Hi Alexander! I’m not worried about interviewing authors. I would never say “here are some questions, answer a few of the ones you like”. The list of questions I’ve come up with here are questions I ALWAYS want to know about authors. I have already decided I want to do interviews in a chat mode. My personal preference is in G-chat but not everyone will go for that. I personally love the format of where interviewees all get asked some of the exact same questions. I know a lot of people don’t like the Actor’s studio show but one of the things I loved is that every single actor is asked some of the same questions and my favorite is “What’s your favorite swear word”. I think that it offers a kind of framework to show off how different all of the actors are from each other. If you ask questions completely tailored to each author’s individual books or projects – it isn’t as interesting to me.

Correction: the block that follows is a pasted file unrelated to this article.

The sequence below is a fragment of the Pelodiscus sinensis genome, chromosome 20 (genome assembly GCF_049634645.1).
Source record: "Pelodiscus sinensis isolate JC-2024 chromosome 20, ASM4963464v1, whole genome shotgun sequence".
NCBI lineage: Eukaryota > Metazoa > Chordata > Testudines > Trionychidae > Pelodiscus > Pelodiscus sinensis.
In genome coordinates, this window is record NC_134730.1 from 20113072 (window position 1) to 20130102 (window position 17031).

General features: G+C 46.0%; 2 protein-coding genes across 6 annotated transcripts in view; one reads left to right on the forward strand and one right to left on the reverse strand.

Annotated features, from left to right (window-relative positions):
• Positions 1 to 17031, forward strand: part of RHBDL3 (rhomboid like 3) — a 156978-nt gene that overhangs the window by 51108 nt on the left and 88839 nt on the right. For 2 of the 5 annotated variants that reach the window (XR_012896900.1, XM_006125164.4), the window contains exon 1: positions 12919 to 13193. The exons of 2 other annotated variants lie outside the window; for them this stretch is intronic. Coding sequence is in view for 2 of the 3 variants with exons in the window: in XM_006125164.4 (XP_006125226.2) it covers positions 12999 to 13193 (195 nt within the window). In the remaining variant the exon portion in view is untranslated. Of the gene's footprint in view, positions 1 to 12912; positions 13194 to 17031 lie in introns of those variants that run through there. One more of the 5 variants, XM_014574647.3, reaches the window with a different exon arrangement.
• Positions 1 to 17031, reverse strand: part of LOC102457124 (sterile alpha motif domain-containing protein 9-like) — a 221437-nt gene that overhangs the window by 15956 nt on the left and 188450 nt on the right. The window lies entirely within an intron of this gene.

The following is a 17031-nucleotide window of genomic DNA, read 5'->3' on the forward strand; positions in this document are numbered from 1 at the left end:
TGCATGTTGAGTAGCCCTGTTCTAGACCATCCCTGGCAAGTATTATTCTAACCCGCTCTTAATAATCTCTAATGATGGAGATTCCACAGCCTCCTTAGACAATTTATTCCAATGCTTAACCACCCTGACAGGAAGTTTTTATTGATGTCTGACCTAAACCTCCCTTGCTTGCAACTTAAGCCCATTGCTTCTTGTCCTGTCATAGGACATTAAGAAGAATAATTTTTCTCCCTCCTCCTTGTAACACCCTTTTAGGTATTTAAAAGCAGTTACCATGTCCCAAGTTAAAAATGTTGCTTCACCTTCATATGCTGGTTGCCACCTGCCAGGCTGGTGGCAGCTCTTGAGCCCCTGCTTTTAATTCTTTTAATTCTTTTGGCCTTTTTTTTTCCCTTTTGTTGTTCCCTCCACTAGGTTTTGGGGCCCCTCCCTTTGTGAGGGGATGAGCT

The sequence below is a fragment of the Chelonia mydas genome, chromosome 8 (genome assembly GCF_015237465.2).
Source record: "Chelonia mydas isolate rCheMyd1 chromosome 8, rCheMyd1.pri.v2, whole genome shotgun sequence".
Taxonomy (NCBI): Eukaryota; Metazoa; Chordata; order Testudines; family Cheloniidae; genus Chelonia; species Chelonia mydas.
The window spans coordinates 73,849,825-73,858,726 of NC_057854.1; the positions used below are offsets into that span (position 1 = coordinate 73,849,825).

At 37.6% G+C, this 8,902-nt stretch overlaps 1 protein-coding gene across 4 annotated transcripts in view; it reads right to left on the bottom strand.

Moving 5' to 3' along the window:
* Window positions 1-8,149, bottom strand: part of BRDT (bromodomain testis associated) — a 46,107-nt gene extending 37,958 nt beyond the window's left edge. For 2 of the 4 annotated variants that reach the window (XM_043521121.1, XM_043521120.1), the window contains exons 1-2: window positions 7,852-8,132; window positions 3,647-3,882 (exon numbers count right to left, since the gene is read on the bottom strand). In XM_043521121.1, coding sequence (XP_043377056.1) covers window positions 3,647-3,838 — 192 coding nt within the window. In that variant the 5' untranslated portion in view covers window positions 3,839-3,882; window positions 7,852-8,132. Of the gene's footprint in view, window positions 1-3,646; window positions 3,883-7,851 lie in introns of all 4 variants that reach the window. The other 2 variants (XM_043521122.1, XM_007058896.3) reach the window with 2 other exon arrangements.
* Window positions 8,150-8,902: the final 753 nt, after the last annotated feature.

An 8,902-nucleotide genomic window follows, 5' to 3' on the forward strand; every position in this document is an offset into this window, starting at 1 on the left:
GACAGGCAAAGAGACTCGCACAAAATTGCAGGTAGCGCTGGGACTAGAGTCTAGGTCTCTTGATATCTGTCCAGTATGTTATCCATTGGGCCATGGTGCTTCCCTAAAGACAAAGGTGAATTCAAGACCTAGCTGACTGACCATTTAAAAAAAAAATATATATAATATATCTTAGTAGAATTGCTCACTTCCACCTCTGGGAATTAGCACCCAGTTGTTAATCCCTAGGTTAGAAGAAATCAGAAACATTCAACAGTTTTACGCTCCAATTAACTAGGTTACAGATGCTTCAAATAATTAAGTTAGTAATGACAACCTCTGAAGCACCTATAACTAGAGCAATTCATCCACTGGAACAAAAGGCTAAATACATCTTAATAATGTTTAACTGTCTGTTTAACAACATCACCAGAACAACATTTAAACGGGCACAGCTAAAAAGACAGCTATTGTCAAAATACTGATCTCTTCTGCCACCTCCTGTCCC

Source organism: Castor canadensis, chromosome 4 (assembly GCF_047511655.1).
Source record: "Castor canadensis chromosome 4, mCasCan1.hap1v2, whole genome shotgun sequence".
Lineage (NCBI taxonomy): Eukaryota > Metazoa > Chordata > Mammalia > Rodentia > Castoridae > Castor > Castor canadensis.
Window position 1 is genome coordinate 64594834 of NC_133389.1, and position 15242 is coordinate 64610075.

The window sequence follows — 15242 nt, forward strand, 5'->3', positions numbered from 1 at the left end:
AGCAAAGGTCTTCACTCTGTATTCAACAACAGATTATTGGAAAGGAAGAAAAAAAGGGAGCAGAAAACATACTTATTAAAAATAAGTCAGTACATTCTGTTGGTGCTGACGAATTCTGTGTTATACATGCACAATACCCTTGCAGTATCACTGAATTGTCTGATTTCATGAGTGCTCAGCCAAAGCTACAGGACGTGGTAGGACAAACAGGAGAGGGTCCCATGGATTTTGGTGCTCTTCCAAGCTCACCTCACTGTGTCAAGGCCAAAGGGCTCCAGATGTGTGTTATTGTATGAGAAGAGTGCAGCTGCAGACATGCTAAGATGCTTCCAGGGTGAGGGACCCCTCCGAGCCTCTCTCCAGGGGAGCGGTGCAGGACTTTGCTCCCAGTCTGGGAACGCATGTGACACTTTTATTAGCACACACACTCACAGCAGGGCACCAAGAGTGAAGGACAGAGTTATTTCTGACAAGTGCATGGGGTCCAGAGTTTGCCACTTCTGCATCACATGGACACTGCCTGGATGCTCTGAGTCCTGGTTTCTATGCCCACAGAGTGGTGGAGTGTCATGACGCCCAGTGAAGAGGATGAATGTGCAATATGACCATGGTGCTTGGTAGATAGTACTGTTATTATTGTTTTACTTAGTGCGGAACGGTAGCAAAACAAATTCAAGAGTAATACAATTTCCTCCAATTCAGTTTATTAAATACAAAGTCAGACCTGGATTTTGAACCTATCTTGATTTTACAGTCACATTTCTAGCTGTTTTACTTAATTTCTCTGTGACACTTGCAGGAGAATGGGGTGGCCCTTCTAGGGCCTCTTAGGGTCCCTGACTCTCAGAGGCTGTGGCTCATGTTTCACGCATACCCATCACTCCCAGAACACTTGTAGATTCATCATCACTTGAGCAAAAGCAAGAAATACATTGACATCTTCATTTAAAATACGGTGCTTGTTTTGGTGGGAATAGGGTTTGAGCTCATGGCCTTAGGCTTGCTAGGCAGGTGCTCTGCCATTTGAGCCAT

The review is to share with readers specific books and an overview that hopefully answers questions for people who are wondering if they’d like to read the book. The author interviews are NOT about the books I’m reviewing. They are separate. They would NOT be in the same post.

    Of course I’m not offended by your diatribe. I’m in no way seeking books to read right now. I would definitely be interested in reading your book down the line because you are part of my twitter writing crowd and I would like to eventually read all my twitter writer friends’ books. But as I said in the post (I think I said in the post? Maybe I didn’t?) I’m trying to come out of a very long non-reading phase and finding it hard. Kele’s book is the first one I’m finishing in a long time. I will do a review of her book first. Then I’ve got about 6 other books to read. This post is just me thinking out loud to organize my intention to do this soon.

  3. angelina says:

    NO NEED TO BE NERVOUS! I won’t do this for several days anyway. I’m going back to work tomorrow so will be adjusting to that. Plus – your book is good!